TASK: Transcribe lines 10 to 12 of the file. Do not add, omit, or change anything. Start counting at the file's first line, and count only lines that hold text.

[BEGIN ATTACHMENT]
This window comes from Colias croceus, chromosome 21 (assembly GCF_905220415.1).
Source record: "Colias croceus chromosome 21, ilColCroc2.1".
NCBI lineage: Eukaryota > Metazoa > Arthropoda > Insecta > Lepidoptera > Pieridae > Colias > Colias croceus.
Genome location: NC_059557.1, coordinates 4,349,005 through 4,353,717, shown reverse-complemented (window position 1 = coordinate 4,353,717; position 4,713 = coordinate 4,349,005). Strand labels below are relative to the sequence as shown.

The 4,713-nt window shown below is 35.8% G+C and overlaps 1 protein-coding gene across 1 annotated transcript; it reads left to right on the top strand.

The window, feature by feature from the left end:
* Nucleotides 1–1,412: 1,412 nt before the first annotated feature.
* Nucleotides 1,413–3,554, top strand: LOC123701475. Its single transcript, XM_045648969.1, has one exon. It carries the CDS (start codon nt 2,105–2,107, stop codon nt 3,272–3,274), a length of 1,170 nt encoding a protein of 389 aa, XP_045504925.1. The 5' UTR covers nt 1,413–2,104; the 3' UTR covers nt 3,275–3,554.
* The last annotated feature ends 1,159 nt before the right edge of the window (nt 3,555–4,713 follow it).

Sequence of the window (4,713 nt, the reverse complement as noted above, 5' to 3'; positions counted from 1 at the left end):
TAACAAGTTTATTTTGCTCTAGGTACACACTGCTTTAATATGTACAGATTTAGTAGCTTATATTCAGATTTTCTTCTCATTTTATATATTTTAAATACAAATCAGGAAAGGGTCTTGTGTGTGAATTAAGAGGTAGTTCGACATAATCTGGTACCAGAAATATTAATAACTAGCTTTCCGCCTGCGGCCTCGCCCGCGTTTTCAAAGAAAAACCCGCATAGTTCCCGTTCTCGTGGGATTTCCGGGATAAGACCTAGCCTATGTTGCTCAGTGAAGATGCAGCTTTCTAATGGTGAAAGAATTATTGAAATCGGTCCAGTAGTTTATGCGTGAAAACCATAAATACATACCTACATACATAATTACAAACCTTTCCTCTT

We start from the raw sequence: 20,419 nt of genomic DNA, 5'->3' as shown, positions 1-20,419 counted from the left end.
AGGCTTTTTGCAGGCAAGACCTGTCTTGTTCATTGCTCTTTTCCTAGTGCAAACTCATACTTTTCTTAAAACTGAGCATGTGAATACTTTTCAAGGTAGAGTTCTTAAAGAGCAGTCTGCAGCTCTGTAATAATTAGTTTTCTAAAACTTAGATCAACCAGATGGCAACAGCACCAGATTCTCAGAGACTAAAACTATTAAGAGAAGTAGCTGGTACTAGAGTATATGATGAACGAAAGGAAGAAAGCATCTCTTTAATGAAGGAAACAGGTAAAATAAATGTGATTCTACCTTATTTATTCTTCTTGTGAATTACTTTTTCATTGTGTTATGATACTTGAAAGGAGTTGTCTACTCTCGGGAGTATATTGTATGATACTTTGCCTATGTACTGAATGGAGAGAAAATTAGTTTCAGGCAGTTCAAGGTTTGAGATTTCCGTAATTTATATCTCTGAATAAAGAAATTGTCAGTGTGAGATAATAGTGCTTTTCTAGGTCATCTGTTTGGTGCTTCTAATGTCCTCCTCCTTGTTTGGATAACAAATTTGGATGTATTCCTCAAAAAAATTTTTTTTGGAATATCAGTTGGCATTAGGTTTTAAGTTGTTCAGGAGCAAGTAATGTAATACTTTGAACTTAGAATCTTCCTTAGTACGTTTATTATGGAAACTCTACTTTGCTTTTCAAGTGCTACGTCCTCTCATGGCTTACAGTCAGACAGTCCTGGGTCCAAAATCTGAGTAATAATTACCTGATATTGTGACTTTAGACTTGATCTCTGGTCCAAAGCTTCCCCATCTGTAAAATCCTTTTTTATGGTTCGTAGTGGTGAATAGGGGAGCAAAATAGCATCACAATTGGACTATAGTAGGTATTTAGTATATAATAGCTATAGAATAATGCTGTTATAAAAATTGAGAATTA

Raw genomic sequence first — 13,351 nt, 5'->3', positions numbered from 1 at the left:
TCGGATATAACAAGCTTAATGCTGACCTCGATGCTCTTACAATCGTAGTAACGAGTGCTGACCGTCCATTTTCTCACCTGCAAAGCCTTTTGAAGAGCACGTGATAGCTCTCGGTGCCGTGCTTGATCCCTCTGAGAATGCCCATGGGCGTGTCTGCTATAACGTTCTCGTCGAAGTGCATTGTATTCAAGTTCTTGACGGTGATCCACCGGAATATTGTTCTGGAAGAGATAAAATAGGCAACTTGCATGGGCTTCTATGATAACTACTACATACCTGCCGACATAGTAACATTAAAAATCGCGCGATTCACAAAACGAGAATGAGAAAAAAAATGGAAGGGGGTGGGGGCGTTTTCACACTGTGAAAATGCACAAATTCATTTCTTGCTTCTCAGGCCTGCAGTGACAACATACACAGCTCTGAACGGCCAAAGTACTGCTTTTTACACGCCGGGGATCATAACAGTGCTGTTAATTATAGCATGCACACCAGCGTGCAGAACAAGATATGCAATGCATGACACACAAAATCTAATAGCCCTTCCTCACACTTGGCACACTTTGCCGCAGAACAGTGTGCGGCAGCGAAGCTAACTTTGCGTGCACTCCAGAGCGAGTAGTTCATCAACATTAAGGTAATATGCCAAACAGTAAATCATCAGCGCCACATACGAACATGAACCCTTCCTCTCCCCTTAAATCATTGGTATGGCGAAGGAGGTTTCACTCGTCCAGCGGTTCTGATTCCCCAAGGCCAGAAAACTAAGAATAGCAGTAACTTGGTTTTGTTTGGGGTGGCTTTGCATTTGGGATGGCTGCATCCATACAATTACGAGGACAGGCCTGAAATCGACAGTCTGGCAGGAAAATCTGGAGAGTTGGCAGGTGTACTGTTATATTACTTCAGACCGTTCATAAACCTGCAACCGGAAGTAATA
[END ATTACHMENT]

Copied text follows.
Sequence of the window (4,713 nt, the reverse complement as noted above, 5' to 3'; positions counted from 1 at the left end):
TAACAAGTTTATTTTGCTCTAGGTACACACTGCTTTAATATGTACAGATTTAGTAGCTTATATTCAGATTTTCTTCTCATTTTATATATTTTAAATACAAATCAGGAAAGGGTCTTGTGTGTGAATTAAGAGGTAGTTCGACATAATCTGGTACCAGAAATATTAATAACTAGCTTTCCGCCTGCGGCCTCGCCCGCGTTTTCAAAGAAAAACCCGCATAGTTCCCGTTCTCGTGGGATTTCCGGGATAAGACCTAGCCTATGTTGCTCAGTGAAGATGCAGCTTTCTAATGGTGAAAGAATTATTGAAATCGGTCCAGTAGTTTATGCGTGAAAACCATAAATACATACCTACATACATAATTACAAACCTTTCCTCTT

We start from the raw sequence: 20,419 nt of genomic DNA, 5'->3' as shown, positions 1-20,419 counted from the left end.